Detailed results of previous Summary of Social Housing Assessments are available on the Department’s website.

Year

No. on List

Notes

2016

91,600

Dated September 21st 2016. First of annual SSHA’s. Previous SSHA carried out in 2013.

2017

85,799

Dated June 28th 2017. Decrease of 6.3% on previous SSHA 

2018

71,858

Dated June 11th 2018. Decrease of 16.2% on previous SSHA 

2019

68,693

Dated June 24th 2019. Decrease of 4.4% on previous SSHA 

2020

61,880

Dated 2nd November 2020. Decrease of 9.9% on previous SSHA 

2021

59,247

Dated 17th November 2021. Decrease of 4.3% on previous SSHA

 

 

 

Posted: May 12, 2021 By: SOA Research Research area:  Social Housing, Owner Occupied
Roadmapping a Viable Community-Led Housing Sector for Ireland

Community-Led Housing is a ground-up approach which enables people to pool their collective resources to create homes that are accessible and affordable to all. It understands housing not as just the ‘provision of houses,’ but the empowerment of diverse, sustainable communities.

SOA Research has launched its new publication series, Roadmapping a Viable Community-Led Housing Sector for Ireland, which comprises a series of handbooks on Community-Led Housing, offering guidance in the areas of Policy, Finance, Land and Getting your Group Ready.

Supported by The Housing Agency, The Land Development Agency, Ó Cualann Cohousing Alliance and the Goethe lnstitut Irland, SOA Research initiated and coordinated a 12-month research project to roadmap a Community-Led Housing infrastructure for Ireland, which culminates in this new publication series. Project stakeholders included eight Irish CLH groups as well as public and private sector housing practitioners in Ireland and across Europe.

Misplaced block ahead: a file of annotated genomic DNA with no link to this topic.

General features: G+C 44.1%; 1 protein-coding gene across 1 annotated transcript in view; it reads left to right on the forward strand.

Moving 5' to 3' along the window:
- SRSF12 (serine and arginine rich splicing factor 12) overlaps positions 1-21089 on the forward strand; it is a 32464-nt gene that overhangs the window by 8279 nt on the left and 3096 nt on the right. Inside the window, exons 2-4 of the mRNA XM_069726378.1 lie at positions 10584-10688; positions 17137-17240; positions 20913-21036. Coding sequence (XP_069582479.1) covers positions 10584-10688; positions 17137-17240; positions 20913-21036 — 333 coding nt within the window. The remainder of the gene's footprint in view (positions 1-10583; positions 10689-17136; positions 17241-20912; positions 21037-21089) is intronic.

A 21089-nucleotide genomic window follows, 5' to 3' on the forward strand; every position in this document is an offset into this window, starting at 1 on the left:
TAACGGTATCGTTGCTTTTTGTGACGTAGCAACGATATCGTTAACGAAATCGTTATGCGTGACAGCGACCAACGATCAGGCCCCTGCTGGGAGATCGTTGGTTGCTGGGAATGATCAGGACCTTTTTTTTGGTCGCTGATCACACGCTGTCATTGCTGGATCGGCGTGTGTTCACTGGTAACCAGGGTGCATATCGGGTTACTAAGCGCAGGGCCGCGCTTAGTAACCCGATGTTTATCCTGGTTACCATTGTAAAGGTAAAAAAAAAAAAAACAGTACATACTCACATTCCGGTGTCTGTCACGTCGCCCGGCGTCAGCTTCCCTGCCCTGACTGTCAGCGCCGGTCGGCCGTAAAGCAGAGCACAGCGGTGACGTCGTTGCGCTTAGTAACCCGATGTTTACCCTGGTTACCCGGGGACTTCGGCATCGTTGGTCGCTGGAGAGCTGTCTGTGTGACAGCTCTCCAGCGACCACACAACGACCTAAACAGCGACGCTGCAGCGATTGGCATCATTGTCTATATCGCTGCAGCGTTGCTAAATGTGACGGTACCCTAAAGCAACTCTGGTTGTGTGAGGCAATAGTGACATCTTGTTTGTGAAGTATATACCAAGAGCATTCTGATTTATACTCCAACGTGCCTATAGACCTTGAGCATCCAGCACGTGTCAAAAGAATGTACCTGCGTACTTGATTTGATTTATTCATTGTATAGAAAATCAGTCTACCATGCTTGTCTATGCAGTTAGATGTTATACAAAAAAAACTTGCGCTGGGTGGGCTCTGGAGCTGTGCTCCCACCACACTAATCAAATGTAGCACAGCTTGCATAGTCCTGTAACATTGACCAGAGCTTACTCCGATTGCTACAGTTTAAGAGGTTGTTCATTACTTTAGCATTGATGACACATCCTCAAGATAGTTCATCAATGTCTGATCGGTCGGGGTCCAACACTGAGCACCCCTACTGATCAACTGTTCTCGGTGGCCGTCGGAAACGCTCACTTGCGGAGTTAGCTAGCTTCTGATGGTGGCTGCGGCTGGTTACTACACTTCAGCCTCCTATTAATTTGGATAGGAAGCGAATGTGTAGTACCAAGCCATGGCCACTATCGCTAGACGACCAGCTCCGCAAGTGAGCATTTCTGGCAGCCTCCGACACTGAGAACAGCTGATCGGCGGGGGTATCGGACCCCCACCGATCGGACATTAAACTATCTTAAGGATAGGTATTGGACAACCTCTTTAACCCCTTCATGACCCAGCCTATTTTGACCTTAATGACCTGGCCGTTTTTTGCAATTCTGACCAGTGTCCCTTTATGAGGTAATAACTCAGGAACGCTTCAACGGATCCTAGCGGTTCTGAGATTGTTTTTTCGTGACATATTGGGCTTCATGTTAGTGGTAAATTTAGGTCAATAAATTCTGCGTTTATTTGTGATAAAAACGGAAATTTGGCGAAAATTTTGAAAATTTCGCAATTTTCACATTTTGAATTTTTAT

Read the publication series below:

 

Posted: Mar 23, 2021 By: Michelle Norris , Angela Palmer , Joanne Kelleher and Jim Campbell , School of Social Policy , Social Work and Social Justice , UCD Research area:  Social Housing, Housing For Travellers
Review of Local Authority Social Workers and Personnel Employed to Assist Travellers with their Accommodation Needs

This report presents a review of the role of social workers and other personnel employed by local authorities specifically to assist Travellers with their accommodation needs.

It was commissioned by The Housing Agency on behalf of the Minister of State at the Department of Housing, Local Government and Heritage.

This publication was written by Michelle Norris, Angela Palmer, Joanne Kelleher and Jim Campbell, School of Social Policy, Social Work and Social Justice, University College Dublin.

The report can be read here.

Since the mid-1960s, local authorities have employed social workers to support Travellers in meeting their accommodation needs. Since then, the nature and scale of the demands on local authority housing departments have changed and local authorities have taken on new housing responsibilities.

This report found continuing levels of  accommodation need among this community and makes a number of recommendations to improve the effectiveness of this service in the context of the wider local authority housing service. This includes the implementation of the recommendations of the Traveller Accommodation Expert Review 2019.

The views expressed in this report are those of the authors and do not necessarily represent those of The Housing Agency, the Minister of State or the Department of Housing, Local Government and Heritage.

Posted: Mar 09, 2021 By: The Housing Agency Research area:  Social Housing
Summary of Social Housing Assessments 2020

Produced by The Housing Agency using local authority data, the annual Summary of Social Housing Assessments (SSHA) brings together information provided by local authorities on households that are qualified for social housing support but whose social housing need is not currently being met. It is a point-in-time assessment of the identified need for social housing support across the country.